We’ve been waiting for something, anything, about the Red Sox in free agency pursuing help in the bullpen. We all have different opinions about who or at least what kind of reliever they should be targeting, but the list of potential targets has been shrinking by the day. One by one, the top couple of tiers of the reliever market has dwindled to the point where only Craig Kimbrel remains, and the Red Sox remain steadfast that they are not going to spend that much money on a closer. If not him, then who?
We may have a better idea now. According to a report from Masslive’s Chris Cotillo, the Red Sox are focusing on relievers in the $2-$3 million range, presumably for just one year. That same report mentions Shawn Kelley as one name with whom they’ve been in discussions, but Cotillo notes there are multiple relievers involved. There are a couple of other notes worth getting into, and we will below, but right now I want to focus on the crux of the report.
If you’ve been keeping up with us over this winter, I think you’ll know where I stand on this. I’m still of the belief that the best move for the team is to re-sign Kimbrel, luxury tax be damned. There’s no other way to replace his production, which has become wildly underrated due to his horrendous run through the postseason. I am not in charge, though, and regardless of what ownership may say it seems clear the luxury tax is a consideration. There’s no other reason to limit themselves to a market of $2-$3 million relievers. For what it’s worth, I have them between $2 and $3 million away from the $246 mark that would bump them to the highest tax bracket and move their draft pick ten slots back. They’d create some more wiggle room by trading one of their catchers, too.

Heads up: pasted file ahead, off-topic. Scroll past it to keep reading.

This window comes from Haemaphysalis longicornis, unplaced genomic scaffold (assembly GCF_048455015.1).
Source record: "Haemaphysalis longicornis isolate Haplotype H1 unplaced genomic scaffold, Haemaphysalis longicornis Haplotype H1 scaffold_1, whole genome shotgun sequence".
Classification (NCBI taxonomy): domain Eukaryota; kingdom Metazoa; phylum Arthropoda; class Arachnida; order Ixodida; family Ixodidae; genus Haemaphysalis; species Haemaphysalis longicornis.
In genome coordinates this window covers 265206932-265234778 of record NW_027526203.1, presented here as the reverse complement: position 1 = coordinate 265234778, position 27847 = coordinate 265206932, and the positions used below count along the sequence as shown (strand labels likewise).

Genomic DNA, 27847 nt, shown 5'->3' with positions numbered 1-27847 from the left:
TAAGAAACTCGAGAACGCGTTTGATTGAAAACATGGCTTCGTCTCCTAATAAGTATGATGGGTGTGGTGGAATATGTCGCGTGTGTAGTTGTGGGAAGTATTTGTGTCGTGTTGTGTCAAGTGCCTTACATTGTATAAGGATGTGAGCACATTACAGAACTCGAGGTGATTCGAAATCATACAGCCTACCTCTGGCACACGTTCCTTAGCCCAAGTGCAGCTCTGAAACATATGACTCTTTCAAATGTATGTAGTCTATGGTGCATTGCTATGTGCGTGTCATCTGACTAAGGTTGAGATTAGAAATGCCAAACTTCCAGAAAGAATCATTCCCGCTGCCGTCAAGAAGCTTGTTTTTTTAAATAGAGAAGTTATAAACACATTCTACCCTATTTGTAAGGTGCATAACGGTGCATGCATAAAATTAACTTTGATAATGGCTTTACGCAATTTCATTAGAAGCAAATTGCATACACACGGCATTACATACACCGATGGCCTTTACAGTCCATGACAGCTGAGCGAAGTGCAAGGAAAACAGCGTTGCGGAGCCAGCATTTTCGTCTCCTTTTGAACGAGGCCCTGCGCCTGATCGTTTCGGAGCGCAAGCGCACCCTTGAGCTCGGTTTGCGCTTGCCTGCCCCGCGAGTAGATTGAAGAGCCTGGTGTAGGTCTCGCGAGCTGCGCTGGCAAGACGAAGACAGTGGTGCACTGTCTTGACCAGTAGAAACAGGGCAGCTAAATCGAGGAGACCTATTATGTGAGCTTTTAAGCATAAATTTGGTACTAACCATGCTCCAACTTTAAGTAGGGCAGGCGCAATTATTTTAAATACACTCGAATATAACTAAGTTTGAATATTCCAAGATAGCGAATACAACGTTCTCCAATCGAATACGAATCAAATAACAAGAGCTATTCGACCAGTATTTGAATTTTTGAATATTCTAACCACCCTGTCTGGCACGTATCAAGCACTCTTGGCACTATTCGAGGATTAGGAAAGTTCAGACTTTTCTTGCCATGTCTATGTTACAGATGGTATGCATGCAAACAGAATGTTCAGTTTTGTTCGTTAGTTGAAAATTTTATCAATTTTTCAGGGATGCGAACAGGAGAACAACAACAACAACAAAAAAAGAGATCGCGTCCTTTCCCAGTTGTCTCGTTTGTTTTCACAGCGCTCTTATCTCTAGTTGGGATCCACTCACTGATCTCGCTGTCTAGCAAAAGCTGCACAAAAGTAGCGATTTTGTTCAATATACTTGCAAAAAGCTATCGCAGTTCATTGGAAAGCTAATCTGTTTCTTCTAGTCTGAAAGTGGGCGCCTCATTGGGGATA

The way I see it, they are almost certainly going to exceed this threshold whether they like it or not. Obviously we can’t really complain about last season, but if you’ll recall they were trying to avoid this threshold at this point last year as well. They failed, and it would have been better to just blow by it in the offseason than mess around and then squeak by with a midseason trade. So, if I was them I would either just go for it now or just do nothing and save the wiggle room they do have for a midseason acquisition. Remember, Dombrowski has done well in his Red Sox tenure at addressing needs in the summer.
This isn’t even to say they have to sign Kimbrel or someone of that ilk. There is an argument to be made that they should just sign a one-year deal and worry about the luxury tax again for next year. I can see that, but even then there’s no reason to limit yourself to such a small sum of money. As part of Cotillo’s report, he all but rules out the team signing Sergio Romo or Adam Warren, two of the better one-year options still out there. There’s just not a lot of logic to limiting yourselves to the Shawn Kelleys of the world. Kelley has had success a few years ago, and had a good run with the A’s last year, but that was only 16 innings and he’s had major command issues in recent years. Anyone who signs for this low amount is going to have some flaw, and the Red Sox already have a whole lot of flawed-but-intriguing righties.
Anyway, at this point it’s too early in the process to really be upset — or even happy — about anything. I’m writing this on January 21, still weeks from pitchers and catchers and months from Opening Day. The reality is we have no idea what the bullpen is going to look like and there’s little reason to really freak out when there’s plenty of time for things to change. Plus, Cotillo does also say that a larger expenditure is indeed possible. We can only go off what we know, though, and right now the signs are pointing towards me disagreeing with their ultimate decision here.